Home > ArtoftheDay Weekly > #415 - from 28 January 2016 to 3 February 2016

Art Of The Day Weekly

#415 - from 28 January 2016 to 3 February 2016

Joaquin Sorolla, Louis Comfort Tiffany, 1911. Oil on canvas. 150 x 225.5 cm. On loan from The Hispanic Society of America, New York, NY. Photo © Courtesy of The Hispanic Society of America, New York. Exhibition co-organised by the Royal Academy of Arts and the Cleveland Museum of Art.


Painters in the garden

The invention of the tube of paint in the XIXth century was revolutionary: it freed artists from the tyranny of their studio and scattered them all over the countryside and beaches. How could Impressionism and even Fauvism have come to be without that freedom? Landscapes that until then had been sketched with a pencil and then perfected indoors, now acquired an unknown authenticity. Some grains of sand have even been found on certain paintings of Monet’s. Once artists got used to that they spent much more time in their gardens, sketching the change of seasons, the effects of the snow, the budding of the flowers. The exhibition shows how, from Renoir to Klee, painters almost became horticulturists, ranging from the Flemish and Spanish still lives to a vibrant and lively representation of Nature. Nearly 120 works of art, some of which of major importance, others less known (by Nolde and Sorolla among others), have been brought together to convince us that not only have seasons lost their wits, but that spring is permanent.
Painting the Modern Garden: Monet to Matisse at the Royal Academy of Arts, from 30 January to 20 April 2016.

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Anonymous, The students of the Atelier Gustave Moreau at the Ecole des beaux-arts de Paris in 1897, photograph, 17.9 x 23.8 cm, Paris, musée Gustave Moreau, Inv. 16003 © RMNGrand Palais/Tony Querrec.

Moreau-Rouault, reflexions in a mirror

PARIS – In one corner we have Gustave Moreau (1826-1898), a Symbolist whose works look like chiseled cameos; in the other, Georges Rouault (1871-1958), who reached an amazing simplification of forms, to a thick touch that resembled sculpture. Strangely enough, there is a very close link between the two artists! Moreau was the adored master of Rouault - as well as that of Camoin, Marquet and Matisse – at the school of Beaux-Arts, and Rouault was the guardian of the temple, the curator of the moving home-museum of Gustave Moreau for thirty years. So there was more than enough reason to bring these tow men together. Their parallel paths follow the great themes of landscapes, woman and the sacred. It offers some discoveries such as certain works by Rouault from private collections like this Head of Saint John the Baptist and some surprising analogies, in particular in the last part in which sketches by Moreau answer the quasi abstractions by Rouault.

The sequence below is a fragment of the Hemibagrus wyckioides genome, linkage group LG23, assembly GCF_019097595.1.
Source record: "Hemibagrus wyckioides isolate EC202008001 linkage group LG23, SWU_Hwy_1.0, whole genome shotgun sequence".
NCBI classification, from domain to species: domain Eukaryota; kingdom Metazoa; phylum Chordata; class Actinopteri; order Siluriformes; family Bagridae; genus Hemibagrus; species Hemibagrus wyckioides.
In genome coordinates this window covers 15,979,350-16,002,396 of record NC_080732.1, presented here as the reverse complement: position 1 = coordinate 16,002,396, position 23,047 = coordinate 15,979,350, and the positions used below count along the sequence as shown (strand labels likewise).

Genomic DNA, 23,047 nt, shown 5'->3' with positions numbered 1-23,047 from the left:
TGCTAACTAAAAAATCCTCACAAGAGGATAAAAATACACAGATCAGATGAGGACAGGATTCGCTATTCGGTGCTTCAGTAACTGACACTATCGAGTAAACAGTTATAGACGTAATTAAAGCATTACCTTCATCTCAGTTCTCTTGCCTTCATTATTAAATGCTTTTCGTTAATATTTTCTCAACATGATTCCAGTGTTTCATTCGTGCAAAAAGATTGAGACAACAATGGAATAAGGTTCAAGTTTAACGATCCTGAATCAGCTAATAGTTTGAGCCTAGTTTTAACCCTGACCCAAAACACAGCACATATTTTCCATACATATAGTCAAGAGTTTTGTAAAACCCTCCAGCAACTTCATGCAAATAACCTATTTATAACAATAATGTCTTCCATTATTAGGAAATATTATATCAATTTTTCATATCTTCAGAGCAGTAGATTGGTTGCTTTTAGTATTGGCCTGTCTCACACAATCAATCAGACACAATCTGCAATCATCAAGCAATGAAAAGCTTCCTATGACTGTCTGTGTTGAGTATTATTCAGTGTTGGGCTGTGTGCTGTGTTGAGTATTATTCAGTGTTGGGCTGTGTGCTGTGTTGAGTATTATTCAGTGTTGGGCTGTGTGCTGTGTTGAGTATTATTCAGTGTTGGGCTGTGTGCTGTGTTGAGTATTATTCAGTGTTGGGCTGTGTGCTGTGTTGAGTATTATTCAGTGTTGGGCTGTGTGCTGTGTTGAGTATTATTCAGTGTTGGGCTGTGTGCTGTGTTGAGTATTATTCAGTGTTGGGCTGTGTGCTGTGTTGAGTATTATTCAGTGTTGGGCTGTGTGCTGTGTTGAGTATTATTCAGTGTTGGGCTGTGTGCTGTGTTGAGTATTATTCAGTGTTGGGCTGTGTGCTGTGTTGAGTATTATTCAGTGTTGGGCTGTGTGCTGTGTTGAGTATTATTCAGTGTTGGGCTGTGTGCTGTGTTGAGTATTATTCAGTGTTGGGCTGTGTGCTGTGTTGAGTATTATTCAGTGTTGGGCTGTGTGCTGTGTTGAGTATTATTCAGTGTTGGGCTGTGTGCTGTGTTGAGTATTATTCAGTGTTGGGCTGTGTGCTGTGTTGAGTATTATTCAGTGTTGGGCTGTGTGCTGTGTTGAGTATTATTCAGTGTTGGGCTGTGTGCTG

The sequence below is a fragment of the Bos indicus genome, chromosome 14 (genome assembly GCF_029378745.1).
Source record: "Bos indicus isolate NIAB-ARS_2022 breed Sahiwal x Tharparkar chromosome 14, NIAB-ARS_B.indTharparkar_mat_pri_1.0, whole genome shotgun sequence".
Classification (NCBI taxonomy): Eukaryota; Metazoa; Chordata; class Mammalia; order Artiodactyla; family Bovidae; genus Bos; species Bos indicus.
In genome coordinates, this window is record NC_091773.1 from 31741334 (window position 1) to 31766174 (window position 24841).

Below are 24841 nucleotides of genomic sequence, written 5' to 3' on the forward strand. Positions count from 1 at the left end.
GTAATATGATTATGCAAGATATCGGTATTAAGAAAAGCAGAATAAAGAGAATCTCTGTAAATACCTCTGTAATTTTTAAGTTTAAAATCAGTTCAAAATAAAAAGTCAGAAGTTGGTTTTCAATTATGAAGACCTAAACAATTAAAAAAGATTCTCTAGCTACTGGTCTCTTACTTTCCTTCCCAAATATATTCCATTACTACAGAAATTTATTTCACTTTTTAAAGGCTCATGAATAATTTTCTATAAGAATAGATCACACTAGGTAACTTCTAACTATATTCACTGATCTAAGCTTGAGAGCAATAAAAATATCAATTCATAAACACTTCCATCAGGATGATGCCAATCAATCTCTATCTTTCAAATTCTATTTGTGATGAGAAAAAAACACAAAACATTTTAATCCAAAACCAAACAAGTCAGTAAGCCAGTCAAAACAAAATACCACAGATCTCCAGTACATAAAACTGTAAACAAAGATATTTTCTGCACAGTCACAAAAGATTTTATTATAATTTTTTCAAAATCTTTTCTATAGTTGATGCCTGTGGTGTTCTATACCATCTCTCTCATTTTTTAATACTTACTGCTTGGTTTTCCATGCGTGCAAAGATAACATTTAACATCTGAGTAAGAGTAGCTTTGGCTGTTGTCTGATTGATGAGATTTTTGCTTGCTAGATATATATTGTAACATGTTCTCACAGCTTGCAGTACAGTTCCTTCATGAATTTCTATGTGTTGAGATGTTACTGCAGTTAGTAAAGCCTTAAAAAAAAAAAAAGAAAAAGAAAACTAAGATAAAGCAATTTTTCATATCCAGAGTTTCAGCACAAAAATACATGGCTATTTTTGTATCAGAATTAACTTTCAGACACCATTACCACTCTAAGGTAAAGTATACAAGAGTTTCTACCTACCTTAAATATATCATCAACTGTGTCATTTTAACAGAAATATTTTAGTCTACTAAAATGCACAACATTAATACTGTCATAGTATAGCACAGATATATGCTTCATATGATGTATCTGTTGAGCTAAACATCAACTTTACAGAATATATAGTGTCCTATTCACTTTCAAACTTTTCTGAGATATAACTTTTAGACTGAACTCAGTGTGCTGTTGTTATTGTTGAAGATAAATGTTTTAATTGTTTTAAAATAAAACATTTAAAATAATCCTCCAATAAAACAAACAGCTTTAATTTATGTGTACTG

Gustave Moreau, Georges Rouault, souvenirs d’atelier at the musée Gustave Moreau, from 27 January to 25 April 2016. Catalogue Somogy (with an interesting selection of letters).

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Jean Dubuffet, Le voyageur égaré, 1950. Oil on canvas, 130 x 195 cm, Fondation Beyeler, Riehen/Basel, Collection Beyeler © 2015, ProLitteris, Zurich Photo: Cantz Medienmanagement, Ostfildern.

Huge Dubuffet

BASEL – The gigantic Coucou Bazar, shown at the museum of Arts décoratifs in Paris in 2013, this swarming accumulation of characters, is the star of this retrospective of Jean Dubuffet (1901-1985). It is not strictly thematic but it does give particular importance to the relations of the artist with the landscape, which he – a lover of poor materials - rendered with sand, sponges, pebbles, string and cob, among others.
Jean Dubuffet - Métamorphoses du paysage at the Fondation Beyeler, from 31 January to 8 May 2016.

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Werner Bischof, Harbour of Kowloon, Hong Kong, China, 1952 © Werner Bischof / Magnum Photos

Bischof's world

LAUSANNE – He died on the same year and the same month as Robert Capa (May 1954), and like Capa he too was a member of Magnum, the photography agency. But posterity has been less generous with the humanist photographer than Werner Bischof was. After photographing Germany destroyed in 1945, the high plains of Peru, rural Cambodia and the American suburbs, he died as his car fell into a ravine in the Andes. But he left very personal and sensitive photographs of a world in accelerated mutation. Catalogue Helvetica.